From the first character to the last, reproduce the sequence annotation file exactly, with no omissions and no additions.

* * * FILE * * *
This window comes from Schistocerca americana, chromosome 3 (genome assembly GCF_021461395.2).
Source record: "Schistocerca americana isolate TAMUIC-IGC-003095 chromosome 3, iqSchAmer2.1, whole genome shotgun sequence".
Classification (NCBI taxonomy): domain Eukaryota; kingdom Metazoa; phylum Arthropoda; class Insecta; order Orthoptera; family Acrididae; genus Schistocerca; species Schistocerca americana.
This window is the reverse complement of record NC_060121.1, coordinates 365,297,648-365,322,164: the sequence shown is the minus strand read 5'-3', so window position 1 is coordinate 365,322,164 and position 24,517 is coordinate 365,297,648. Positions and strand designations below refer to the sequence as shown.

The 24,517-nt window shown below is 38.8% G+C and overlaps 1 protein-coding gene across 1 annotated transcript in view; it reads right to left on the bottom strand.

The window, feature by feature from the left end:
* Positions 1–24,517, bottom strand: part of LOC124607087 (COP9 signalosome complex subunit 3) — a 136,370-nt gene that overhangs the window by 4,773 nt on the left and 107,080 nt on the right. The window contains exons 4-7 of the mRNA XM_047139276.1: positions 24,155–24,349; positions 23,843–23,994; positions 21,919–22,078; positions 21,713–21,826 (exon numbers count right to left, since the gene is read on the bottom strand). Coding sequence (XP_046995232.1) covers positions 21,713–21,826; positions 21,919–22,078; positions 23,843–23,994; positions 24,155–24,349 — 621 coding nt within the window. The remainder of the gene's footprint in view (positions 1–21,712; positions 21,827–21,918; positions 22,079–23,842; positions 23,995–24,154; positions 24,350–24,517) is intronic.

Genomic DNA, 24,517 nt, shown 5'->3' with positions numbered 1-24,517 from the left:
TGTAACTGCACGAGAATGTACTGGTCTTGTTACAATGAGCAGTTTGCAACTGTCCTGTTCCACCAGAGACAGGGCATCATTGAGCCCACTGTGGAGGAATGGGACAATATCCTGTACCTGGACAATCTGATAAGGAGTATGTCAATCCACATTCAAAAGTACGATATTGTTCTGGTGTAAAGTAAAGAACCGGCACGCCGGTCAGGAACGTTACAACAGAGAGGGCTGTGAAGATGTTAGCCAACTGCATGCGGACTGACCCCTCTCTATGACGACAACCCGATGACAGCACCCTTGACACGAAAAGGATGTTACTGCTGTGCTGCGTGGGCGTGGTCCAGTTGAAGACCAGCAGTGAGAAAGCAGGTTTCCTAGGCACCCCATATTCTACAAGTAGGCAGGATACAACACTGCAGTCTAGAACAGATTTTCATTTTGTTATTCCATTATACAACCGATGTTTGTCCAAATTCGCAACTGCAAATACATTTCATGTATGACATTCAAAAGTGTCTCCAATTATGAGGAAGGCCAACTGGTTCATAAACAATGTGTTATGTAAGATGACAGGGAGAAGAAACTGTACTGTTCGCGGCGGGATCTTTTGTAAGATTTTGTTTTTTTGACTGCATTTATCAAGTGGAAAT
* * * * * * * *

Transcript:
This window comes from Schistocerca americana, chromosome 3 (genome assembly GCF_021461395.2).
Source record: "Schistocerca americana isolate TAMUIC-IGC-003095 chromosome 3, iqSchAmer2.1, whole genome shotgun sequence".
Classification (NCBI taxonomy): domain Eukaryota; kingdom Metazoa; phylum Arthropoda; class Insecta; order Orthoptera; family Acrididae; genus Schistocerca; species Schistocerca americana.
This window is the reverse complement of record NC_060121.1, coordinates 365,297,648-365,322,164: the sequence shown is the minus strand read 5'-3', so window position 1 is coordinate 365,322,164 and position 24,517 is coordinate 365,297,648. Positions and strand designations below refer to the sequence as shown.

The 24,517-nt window shown below is 38.8% G+C and overlaps 1 protein-coding gene across 1 annotated transcript in view; it reads right to left on the bottom strand.

The window, feature by feature from the left end:
* Positions 1–24,517, bottom strand: part of LOC124607087 (COP9 signalosome complex subunit 3) — a 136,370-nt gene that overhangs the window by 4,773 nt on the left and 107,080 nt on the right. The window contains exons 4-7 of the mRNA XM_047139276.1: positions 24,155–24,349; positions 23,843–23,994; positions 21,919–22,078; positions 21,713–21,826 (exon numbers count right to left, since the gene is read on the bottom strand). Coding sequence (XP_046995232.1) covers positions 21,713–21,826; positions 21,919–22,078; positions 23,843–23,994; positions 24,155–24,349 — 621 coding nt within the window. The remainder of the gene's footprint in view (positions 1–21,712; positions 21,827–21,918; positions 22,079–23,842; positions 23,995–24,154; positions 24,350–24,517) is intronic.

Genomic DNA, 24,517 nt, shown 5'->3' with positions numbered 1-24,517 from the left:
TGTAACTGCACGAGAATGTACTGGTCTTGTTACAATGAGCAGTTTGCAACTGTCCTGTTCCACCAGAGACAGGGCATCATTGAGCCCACTGTGGAGGAATGGGACAATATCCTGTACCTGGACAATCTGATAAGGAGTATGTCAATCCACATTCAAAAGTACGATATTGTTCTGGTGTAAAGTAAAGAACCGGCACGCCGGTCAGGAACGTTACAACAGAGAGGGCTGTGAAGATGTTAGCCAACTGCATGCGGACTGACCCCTCTCTATGACGACAACCCGATGACAGCACCCTTGACACGAAAAGGATGTTACTGCTGTGCTGCGTGGGCGTGGTCCAGTTGAAGACCAGCAGTGAGAAAGCAGGTTTCCTAGGCACCCCATATTCTACAAGTAGGCAGGATACAACACTGCAGTCTAGAACAGATTTTCATTTTGTTATTCCATTATACAACCGATGTTTGTCCAAATTCGCAACTGCAAATACATTTCATGTATGACATTCAAAAGTGTCTCCAATTATGAGGAAGGCCAACTGGTTCATAAACAATGTGTTATGTAAGATGACAGGGAGAAGAAACTGTACTGTTCGCGGCGGGATCTTTTGTAAGATTTTGTTTTTTTGACTGCATTTATCAAGTGGAAAT